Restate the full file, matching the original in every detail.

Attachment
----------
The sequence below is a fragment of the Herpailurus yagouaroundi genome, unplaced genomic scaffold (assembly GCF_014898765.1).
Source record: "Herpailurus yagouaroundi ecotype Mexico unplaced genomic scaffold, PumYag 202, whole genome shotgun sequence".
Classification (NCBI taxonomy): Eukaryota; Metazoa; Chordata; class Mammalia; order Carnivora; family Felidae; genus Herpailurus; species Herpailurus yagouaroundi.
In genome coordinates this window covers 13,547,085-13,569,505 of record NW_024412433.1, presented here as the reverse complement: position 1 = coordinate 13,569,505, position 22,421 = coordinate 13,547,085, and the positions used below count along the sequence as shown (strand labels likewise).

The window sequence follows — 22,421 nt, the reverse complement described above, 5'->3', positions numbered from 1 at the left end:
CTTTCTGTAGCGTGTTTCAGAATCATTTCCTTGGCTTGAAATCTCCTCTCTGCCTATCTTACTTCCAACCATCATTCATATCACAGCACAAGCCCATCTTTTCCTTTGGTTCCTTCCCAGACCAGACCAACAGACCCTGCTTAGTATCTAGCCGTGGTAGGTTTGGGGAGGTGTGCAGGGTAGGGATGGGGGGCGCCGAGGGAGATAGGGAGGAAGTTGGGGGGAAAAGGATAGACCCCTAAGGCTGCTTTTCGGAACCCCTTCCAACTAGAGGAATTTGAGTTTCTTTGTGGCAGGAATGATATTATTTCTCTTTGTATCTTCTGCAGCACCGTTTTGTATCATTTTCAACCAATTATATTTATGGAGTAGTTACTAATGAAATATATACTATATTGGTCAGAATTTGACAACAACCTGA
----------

The sequence below is a fragment of the Herpailurus yagouaroundi genome, unplaced genomic scaffold (assembly GCF_014898765.1).
Source record: "Herpailurus yagouaroundi ecotype Mexico unplaced genomic scaffold, PumYag 202, whole genome shotgun sequence".
Classification (NCBI taxonomy): Eukaryota; Metazoa; Chordata; class Mammalia; order Carnivora; family Felidae; genus Herpailurus; species Herpailurus yagouaroundi.
In genome coordinates this window covers 13,547,085-13,569,505 of record NW_024412433.1, presented here as the reverse complement: position 1 = coordinate 13,569,505, position 22,421 = coordinate 13,547,085, and the positions used below count along the sequence as shown (strand labels likewise).

The window sequence follows — 22,421 nt, the reverse complement described above, 5'->3', positions numbered from 1 at the left end:
CTTTCTGTAGCGTGTTTCAGAATCATTTCCTTGGCTTGAAATCTCCTCTCTGCCTATCTTACTTCCAACCATCATTCATATCACAGCACAAGCCCATCTTTTCCTTTGGTTCCTTCCCAGACCAGACCAACAGACCCTGCTTAGTATCTAGCCGTGGTAGGTTTGGGGAGGTGTGCAGGGTAGGGATGGGGGGCGCCGAGGGAGATAGGGAGGAAGTTGGGGGGAAAAGGATAGACCCCTAAGGCTGCTTTTCGGAACCCCTTCCAACTAGAGGAATTTGAGTTTCTTTGTGGCAGGAATGATATTATTTCTCTTTGTATCTTCTGCAGCACCGTTTTGTATCATTTTCAACCAATTATATTTATGGAGTAGTTACTAATGAAATATATACTATATTGGTCAGAATTTGACAACAACCTGA